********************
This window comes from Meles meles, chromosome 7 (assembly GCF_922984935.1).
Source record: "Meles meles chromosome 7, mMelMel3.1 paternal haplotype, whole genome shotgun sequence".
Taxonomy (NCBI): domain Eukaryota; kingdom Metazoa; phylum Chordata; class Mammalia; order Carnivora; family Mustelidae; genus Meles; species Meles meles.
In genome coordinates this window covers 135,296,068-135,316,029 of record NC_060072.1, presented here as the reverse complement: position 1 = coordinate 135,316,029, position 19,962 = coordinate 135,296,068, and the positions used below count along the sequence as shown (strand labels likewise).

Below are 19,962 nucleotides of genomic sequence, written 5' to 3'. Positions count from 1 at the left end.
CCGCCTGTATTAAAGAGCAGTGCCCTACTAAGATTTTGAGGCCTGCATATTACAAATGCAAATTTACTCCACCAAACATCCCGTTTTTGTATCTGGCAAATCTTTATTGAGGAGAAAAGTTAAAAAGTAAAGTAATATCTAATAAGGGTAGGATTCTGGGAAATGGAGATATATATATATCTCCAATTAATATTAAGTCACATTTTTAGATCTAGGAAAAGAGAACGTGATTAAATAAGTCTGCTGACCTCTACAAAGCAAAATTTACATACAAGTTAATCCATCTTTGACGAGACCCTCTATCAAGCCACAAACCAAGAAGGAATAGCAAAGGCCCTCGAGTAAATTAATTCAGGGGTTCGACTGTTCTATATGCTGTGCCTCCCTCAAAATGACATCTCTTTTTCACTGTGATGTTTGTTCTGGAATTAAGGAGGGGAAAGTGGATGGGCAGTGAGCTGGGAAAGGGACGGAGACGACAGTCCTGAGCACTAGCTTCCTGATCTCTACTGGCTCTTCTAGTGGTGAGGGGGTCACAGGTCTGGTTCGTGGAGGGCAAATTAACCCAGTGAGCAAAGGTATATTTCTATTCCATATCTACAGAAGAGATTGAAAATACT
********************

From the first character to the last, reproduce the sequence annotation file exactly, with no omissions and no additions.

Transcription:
This window comes from Meles meles, chromosome 7 (assembly GCF_922984935.1).
Source record: "Meles meles chromosome 7, mMelMel3.1 paternal haplotype, whole genome shotgun sequence".
Taxonomy (NCBI): domain Eukaryota; kingdom Metazoa; phylum Chordata; class Mammalia; order Carnivora; family Mustelidae; genus Meles; species Meles meles.
In genome coordinates this window covers 135,296,068-135,316,029 of record NC_060072.1, presented here as the reverse complement: position 1 = coordinate 135,316,029, position 19,962 = coordinate 135,296,068, and the positions used below count along the sequence as shown (strand labels likewise).

Below are 19,962 nucleotides of genomic sequence, written 5' to 3'. Positions count from 1 at the left end.
CCGCCTGTATTAAAGAGCAGTGCCCTACTAAGATTTTGAGGCCTGCATATTACAAATGCAAATTTACTCCACCAAACATCCCGTTTTTGTATCTGGCAAATCTTTATTGAGGAGAAAAGTTAAAAAGTAAAGTAATATCTAATAAGGGTAGGATTCTGGGAAATGGAGATATATATATATCTCCAATTAATATTAAGTCACATTTTTAGATCTAGGAAAAGAGAACGTGATTAAATAAGTCTGCTGACCTCTACAAAGCAAAATTTACATACAAGTTAATCCATCTTTGACGAGACCCTCTATCAAGCCACAAACCAAGAAGGAATAGCAAAGGCCCTCGAGTAAATTAATTCAGGGGTTCGACTGTTCTATATGCTGTGCCTCCCTCAAAATGACATCTCTTTTTCACTGTGATGTTTGTTCTGGAATTAAGGAGGGGAAAGTGGATGGGCAGTGAGCTGGGAAAGGGACGGAGACGACAGTCCTGAGCACTAGCTTCCTGATCTCTACTGGCTCTTCTAGTGGTGAGGGGGTCACAGGTCTGGTTCGTGGAGGGCAAATTAACCCAGTGAGCAAAGGTATATTTCTATTCCATATCTACAGAAGAGATTGAAAATACT